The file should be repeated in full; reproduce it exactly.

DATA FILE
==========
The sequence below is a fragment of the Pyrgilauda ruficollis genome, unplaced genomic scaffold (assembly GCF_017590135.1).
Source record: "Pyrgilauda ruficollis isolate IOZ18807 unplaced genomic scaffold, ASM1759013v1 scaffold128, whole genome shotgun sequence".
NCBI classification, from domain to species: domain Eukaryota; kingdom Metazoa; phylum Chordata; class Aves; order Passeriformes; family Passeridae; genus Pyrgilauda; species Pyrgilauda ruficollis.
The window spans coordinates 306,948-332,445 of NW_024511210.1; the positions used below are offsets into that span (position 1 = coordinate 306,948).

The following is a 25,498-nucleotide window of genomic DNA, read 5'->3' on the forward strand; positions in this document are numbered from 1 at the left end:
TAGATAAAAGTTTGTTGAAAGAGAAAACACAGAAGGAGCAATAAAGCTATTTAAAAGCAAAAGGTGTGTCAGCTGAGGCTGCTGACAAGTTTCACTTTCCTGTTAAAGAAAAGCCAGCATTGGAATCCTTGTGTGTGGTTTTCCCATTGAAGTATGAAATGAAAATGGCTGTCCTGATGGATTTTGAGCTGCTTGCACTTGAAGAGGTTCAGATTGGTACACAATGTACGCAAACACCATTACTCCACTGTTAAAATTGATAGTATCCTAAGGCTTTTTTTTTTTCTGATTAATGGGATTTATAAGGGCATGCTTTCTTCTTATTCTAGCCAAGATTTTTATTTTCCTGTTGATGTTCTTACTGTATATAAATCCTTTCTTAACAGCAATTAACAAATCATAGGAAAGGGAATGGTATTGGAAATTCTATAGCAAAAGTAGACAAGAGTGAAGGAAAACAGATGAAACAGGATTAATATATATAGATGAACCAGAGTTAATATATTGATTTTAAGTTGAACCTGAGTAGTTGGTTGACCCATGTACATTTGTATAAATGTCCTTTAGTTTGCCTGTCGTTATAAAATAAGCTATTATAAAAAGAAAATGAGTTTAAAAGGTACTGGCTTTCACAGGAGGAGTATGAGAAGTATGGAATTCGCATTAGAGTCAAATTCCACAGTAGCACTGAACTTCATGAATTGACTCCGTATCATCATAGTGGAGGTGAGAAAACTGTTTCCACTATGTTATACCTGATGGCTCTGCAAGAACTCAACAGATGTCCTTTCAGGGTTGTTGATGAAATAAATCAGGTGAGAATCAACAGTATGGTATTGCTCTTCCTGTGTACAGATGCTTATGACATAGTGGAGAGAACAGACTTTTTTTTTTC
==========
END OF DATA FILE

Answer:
The sequence below is a fragment of the Pyrgilauda ruficollis genome, unplaced genomic scaffold (assembly GCF_017590135.1).
Source record: "Pyrgilauda ruficollis isolate IOZ18807 unplaced genomic scaffold, ASM1759013v1 scaffold128, whole genome shotgun sequence".
NCBI classification, from domain to species: domain Eukaryota; kingdom Metazoa; phylum Chordata; class Aves; order Passeriformes; family Passeridae; genus Pyrgilauda; species Pyrgilauda ruficollis.
The window spans coordinates 306,948-332,445 of NW_024511210.1; the positions used below are offsets into that span (position 1 = coordinate 306,948).

The following is a 25,498-nucleotide window of genomic DNA, read 5'->3' on the forward strand; positions in this document are numbered from 1 at the left end:
TAGATAAAAGTTTGTTGAAAGAGAAAACACAGAAGGAGCAATAAAGCTATTTAAAAGCAAAAGGTGTGTCAGCTGAGGCTGCTGACAAGTTTCACTTTCCTGTTAAAGAAAAGCCAGCATTGGAATCCTTGTGTGTGGTTTTCCCATTGAAGTATGAAATGAAAATGGCTGTCCTGATGGATTTTGAGCTGCTTGCACTTGAAGAGGTTCAGATTGGTACACAATGTACGCAAACACCATTACTCCACTGTTAAAATTGATAGTATCCTAAGGCTTTTTTTTTTTCTGATTAATGGGATTTATAAGGGCATGCTTTCTTCTTATTCTAGCCAAGATTTTTATTTTCCTGTTGATGTTCTTACTGTATATAAATCCTTTCTTAACAGCAATTAACAAATCATAGGAAAGGGAATGGTATTGGAAATTCTATAGCAAAAGTAGACAAGAGTGAAGGAAAACAGATGAAACAGGATTAATATATATAGATGAACCAGAGTTAATATATTGATTTTAAGTTGAACCTGAGTAGTTGGTTGACCCATGTACATTTGTATAAATGTCCTTTAGTTTGCCTGTCGTTATAAAATAAGCTATTATAAAAAGAAAATGAGTTTAAAAGGTACTGGCTTTCACAGGAGGAGTATGAGAAGTATGGAATTCGCATTAGAGTCAAATTCCACAGTAGCACTGAACTTCATGAATTGACTCCGTATCATCATAGTGGAGGTGAGAAAACTGTTTCCACTATGTTATACCTGATGGCTCTGCAAGAACTCAACAGATGTCCTTTCAGGGTTGTTGATGAAATAAATCAGGTGAGAATCAACAGTATGGTATTGCTCTTCCTGTGTACAGATGCTTATGACATAGTGGAGAGAACAGACTTTTTTTTTTC